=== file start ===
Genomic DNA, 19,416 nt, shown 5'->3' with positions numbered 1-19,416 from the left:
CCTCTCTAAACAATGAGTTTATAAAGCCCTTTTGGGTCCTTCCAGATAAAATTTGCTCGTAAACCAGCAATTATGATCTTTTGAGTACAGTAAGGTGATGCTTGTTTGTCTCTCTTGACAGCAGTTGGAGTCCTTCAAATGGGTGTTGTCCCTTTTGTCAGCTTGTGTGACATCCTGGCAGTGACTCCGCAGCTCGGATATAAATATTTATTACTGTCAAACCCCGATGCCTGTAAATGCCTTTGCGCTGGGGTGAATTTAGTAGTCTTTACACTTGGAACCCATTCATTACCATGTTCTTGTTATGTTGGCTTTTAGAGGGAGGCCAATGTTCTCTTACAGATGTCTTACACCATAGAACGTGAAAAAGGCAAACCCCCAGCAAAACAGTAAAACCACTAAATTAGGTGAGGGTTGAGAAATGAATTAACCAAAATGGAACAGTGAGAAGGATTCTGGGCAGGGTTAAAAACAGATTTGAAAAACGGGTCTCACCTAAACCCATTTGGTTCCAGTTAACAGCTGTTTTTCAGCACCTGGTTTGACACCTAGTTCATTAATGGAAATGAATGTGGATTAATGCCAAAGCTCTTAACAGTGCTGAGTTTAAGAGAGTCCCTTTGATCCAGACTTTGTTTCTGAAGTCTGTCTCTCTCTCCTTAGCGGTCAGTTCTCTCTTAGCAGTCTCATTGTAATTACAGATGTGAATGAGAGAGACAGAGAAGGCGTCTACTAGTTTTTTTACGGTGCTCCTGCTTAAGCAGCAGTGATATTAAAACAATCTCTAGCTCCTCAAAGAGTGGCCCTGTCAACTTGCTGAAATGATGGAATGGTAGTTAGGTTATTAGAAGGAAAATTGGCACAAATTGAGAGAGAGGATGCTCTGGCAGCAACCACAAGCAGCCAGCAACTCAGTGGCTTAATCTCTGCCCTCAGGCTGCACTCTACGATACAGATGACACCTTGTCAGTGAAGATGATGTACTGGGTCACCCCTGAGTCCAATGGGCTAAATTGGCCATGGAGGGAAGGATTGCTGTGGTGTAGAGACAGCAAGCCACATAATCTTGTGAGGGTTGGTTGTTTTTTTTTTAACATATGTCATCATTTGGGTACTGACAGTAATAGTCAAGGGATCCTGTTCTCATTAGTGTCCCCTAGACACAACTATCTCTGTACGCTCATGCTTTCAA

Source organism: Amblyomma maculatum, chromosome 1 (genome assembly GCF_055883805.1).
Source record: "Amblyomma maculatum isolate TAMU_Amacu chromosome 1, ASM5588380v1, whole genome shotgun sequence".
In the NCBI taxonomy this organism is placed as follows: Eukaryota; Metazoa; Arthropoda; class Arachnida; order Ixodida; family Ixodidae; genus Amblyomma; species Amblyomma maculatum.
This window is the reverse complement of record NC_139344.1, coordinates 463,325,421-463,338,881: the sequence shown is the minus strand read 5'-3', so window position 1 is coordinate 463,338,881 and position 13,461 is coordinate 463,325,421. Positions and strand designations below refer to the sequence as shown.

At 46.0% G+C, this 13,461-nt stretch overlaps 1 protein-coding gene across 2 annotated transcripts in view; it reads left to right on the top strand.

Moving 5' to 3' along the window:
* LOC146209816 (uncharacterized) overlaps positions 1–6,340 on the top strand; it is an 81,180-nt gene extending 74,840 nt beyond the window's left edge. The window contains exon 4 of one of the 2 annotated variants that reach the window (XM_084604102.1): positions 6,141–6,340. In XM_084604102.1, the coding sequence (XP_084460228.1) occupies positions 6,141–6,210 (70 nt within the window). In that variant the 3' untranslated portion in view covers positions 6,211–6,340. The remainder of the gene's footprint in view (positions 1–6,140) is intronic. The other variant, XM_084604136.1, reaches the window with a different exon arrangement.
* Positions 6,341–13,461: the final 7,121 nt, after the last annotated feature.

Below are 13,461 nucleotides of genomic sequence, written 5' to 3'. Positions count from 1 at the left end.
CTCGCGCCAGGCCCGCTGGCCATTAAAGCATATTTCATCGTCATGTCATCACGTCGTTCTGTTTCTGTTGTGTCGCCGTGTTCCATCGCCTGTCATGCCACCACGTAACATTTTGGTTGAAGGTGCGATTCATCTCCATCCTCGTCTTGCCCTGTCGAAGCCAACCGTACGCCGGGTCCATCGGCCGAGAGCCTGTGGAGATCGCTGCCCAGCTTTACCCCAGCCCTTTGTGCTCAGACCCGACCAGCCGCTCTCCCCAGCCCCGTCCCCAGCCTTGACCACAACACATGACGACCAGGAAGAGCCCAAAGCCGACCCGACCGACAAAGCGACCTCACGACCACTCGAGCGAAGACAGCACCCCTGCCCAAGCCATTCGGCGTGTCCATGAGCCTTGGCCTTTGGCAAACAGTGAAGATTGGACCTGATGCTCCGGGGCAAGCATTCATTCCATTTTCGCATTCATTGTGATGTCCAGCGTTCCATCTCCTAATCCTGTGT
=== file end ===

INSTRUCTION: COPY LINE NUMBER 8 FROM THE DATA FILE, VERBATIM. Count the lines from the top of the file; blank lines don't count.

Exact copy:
Moving 5' to 3' along the window: